Data published by the Office for National Statistics (ONS) has revealed that the gender pay gap for full-time employees has 'fallen to its lowest level' since records began.
According to the latest figures, the gender pay gap for such workers fell from 9.4% in 2016 to 9.1% in 2017.
This constitutes the lowest pay gap since records began in 1997, when it stood at 17.4%.
However, the gender pay gap for the entire UK workforce currently stands at 18.4%, up from 18.2% in 2016.
Commenting on the issue, Frances O’Grady, General Secretary of the Trades Union Congress (TUC), said: ‘The full-time gender pay gap has inched a bit smaller. But there is still a chasm between men and women's earnings.
'At this rate, it’ll take decades for women to get paid the same as men.
'The government needs to crank up the pressure on employers. Companies shouldn’t just be made to publish their gender pay gaps. They should be forced to explain how they’ll close them.'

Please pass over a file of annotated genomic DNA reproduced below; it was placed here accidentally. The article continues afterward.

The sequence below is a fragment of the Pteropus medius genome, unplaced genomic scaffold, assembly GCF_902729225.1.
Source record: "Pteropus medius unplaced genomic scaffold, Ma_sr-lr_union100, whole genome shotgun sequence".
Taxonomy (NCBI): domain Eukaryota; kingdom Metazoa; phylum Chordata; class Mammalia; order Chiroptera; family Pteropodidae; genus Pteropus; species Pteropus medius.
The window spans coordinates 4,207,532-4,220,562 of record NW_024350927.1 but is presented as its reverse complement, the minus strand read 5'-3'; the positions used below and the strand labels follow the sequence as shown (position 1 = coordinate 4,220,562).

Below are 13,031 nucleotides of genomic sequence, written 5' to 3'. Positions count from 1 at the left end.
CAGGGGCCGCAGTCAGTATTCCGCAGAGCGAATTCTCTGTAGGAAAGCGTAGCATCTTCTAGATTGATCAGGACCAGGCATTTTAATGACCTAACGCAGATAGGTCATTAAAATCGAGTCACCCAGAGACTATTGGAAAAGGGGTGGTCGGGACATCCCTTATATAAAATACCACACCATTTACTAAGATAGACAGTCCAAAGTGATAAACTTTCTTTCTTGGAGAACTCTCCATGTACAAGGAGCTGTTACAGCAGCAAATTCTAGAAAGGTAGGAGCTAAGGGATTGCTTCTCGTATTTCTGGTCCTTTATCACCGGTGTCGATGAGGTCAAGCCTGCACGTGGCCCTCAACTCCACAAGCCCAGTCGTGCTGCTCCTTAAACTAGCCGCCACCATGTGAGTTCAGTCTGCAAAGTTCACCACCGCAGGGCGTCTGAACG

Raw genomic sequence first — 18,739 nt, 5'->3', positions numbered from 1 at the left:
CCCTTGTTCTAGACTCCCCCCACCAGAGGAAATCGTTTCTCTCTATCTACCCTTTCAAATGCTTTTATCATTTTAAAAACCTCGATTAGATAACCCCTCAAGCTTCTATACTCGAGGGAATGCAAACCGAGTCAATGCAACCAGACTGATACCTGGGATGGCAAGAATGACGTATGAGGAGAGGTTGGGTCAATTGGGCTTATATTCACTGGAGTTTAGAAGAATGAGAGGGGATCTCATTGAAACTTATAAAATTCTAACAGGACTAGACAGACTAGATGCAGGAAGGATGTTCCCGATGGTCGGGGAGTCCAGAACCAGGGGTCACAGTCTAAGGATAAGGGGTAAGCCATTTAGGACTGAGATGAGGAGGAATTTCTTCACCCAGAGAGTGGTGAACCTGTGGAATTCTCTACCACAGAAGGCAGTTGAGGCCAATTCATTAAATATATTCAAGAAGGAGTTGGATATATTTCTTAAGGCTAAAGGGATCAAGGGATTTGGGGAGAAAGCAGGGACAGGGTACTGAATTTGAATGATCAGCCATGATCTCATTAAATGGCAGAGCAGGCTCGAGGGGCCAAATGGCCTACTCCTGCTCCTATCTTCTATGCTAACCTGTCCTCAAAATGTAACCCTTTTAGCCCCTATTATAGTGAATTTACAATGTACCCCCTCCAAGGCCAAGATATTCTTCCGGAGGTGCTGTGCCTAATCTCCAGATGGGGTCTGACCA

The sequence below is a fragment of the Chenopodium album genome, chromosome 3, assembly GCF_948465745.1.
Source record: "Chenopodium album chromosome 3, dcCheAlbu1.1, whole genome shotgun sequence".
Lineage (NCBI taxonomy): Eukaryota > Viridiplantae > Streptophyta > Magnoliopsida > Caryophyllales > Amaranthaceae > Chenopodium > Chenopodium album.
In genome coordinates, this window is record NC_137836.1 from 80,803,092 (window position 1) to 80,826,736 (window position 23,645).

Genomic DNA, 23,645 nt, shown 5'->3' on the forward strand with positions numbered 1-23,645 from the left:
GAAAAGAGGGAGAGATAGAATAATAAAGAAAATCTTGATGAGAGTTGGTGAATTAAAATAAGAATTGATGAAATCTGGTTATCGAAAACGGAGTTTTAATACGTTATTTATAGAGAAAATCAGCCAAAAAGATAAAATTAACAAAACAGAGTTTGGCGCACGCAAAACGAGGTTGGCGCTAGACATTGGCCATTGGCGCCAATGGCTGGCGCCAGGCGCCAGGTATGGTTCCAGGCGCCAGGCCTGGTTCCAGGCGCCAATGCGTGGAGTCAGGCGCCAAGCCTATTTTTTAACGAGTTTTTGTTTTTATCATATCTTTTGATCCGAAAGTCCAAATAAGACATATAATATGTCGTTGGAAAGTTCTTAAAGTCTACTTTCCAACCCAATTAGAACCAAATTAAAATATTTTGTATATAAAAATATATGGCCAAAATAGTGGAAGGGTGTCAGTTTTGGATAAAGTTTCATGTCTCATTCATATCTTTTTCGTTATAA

From 6 April 2017, businesses with more than 250 employees have been required by law to begin calculating their gender pay gap. Businesses and charities must publish their gender pay gap data on their website by 4 April each year, and public sector organisations must publish their pay gap by 30 March every year.
Companies with fewer than 250 employees can opt to publish their gender pay gap data voluntarily, but they are not obliged to do so.